Cannon for Cordoba was a western film that was released in 1970. Filmed in Spain, the large part of the movie takes place in Mexico in 1912. Directed by Paul Wendkos, it stars George PeppardPete DuelGiovanna Ralli, and Raf Vallone, and features a musical score by Elmer Bernstein.


 [hide*1 Plot


It is 1912 and groups of Mexican revolutionaries have been attacking towns on both sides of the Mexican-American border. The most powerful of these groups is led by a former Mexican army general, Héctor Cordoba. When a surprise attack results in six cannons falling into the hands of Cordoba and his men, the United States government puts GeneralJohn J. "Blackjack" Pershing (John Russell) in charge of seeing that the cannons will never be used against the American people. Pershing turns to Captain Rod Douglas (George Peppard), instructing him gather a group of men to take part in the dangerous mission into the heart of the Cordoba's territory.

The first man to sign up for the job is Jackson Harkness (Don Gordon), a soldier who has worked with Douglas before. At the beginning of the film, Harkness has to stand by and watch as his brother is tortured and killed by Cordoba. Douglas ordered him not to step in because they were undercover as sympathizers in the enemy camp and could not afford to make their true intentions known. As a result, Harkness vows vengeance on the captain and will not leave his side until the opportunity presents itself.

The next two men that Douglas chooses for the operation are Andy Rice (Pete Duel) and Peter (Nico Minardos), who have just broken out of the army jail when Douglas arrives with the orders for their release. The captain now has all of the men that he feels are necessary for getting the job done. However, a Mexican lieutenant, Antonio Gutierrez(Gabriele Tinti), who holds a personal grudge against Cordoba, approaches him and demands to be part of the operation. He tells Douglas that he knows a woman, Leonora Cristobal(Giovanna Ralli) who, for her own reasons, wishes to see Cordoba dead. If the captain includes him in the mission, she will help them by working her way into Cordoba’s confidence and getting him alone so that he will be vulnerable when they make their move.

Antonio and Leonora arrive at Cordoba’s camp first. Leonora, who learns that the Mexican government wants to capture Cordoba alive, betrays Antonio and informs the bandit leader of his intentions, hoping that he will reward her for what she has done by allowing her to get closer to him, giving her the opportunity to kill him herself.

When Douglas, Andy, Peter, and Harkness arrive at the camp, posing as sympathizers, they hear of what Leonora has done and decide that they have to act quickly. Douglas starts a fight with one of the Mexican men, so as to be put in jail, where he can help Antonio to escape. That night, Andy, disguised as a Mexican guards, breaks both of the men out of jail so that the operation can proceed. Douglas goes to Cordoba’s room, where he finds him alone with Leonora. She betrayed Antonio but she still did the job she was supposed to do. Meanwhile, Jackson and Peter have turned the cannons on the camp and begin to fire, while Andy and Antonio shoot flares into the buildings. Chaos ensues and the group of men, along with Leonora and their prisoner, Cordoba, attempt to ride out of the camp. Peter, Antonio, and Andy are killed in the process, and Cordoba is wounded.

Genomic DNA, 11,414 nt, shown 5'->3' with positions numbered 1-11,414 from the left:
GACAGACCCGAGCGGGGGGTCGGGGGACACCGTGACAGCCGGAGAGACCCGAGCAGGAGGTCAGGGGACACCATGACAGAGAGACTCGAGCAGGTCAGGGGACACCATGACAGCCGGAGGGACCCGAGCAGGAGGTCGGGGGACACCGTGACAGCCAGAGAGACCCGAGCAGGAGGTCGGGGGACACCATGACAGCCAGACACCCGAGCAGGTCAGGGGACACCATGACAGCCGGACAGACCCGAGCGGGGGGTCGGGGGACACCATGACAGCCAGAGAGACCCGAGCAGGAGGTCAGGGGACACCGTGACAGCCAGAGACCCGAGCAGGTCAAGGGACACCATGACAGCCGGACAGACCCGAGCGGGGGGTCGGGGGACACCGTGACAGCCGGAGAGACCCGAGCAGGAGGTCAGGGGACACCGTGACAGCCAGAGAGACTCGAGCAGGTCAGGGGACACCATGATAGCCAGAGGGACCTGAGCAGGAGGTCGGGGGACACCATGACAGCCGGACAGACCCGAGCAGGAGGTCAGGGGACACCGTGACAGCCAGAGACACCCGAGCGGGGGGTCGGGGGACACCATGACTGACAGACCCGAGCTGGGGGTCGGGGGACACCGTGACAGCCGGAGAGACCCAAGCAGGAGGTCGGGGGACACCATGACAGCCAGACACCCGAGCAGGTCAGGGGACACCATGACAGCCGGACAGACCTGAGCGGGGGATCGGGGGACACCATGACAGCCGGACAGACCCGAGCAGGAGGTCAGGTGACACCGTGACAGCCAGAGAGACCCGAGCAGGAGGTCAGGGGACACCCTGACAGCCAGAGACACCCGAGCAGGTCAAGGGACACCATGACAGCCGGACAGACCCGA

The next morning, miles away from the camp, the diminished group stops to rest. When Douglas goes off by himself, Harkness sees his opportunity to avenge his brother. He follows the captain, demands that he turn around, and draws his gun. As Douglas walks unflinchingly toward him, however, he is unable to shoot and, instead, punches him. All now forgiven, the two men walk back to where Leonora waits. Cordoba has died from the wound he received the previous night. They are not able to bring him back alive, as the government had wanted, but the cannons were destroyed and their mission is complete.

This film is also seen as a counter revolutionary film that served the Nixon administration war on anti-Vietnam war demonstrators and young radical groups in the US.



Arthur Krim of United Artists later did an assessment of the film as part of an evaluation of the company's inventory:

In 1970 there was a marked change in global acceptance of western and adventure film. The results of films of other companies - for instance Mackenna's GoldMurphy's WarThe Last Valley - as well as our own - Play DirtyThe Bridge at Remagen - indicated a need for substantial downward revisions in assessing proper budget costs for pictures in this category - even with the so-called big name action stars. This picture falls in that category. If programmed today, it would be considered acceptable only if it could be made at half cost.[1]

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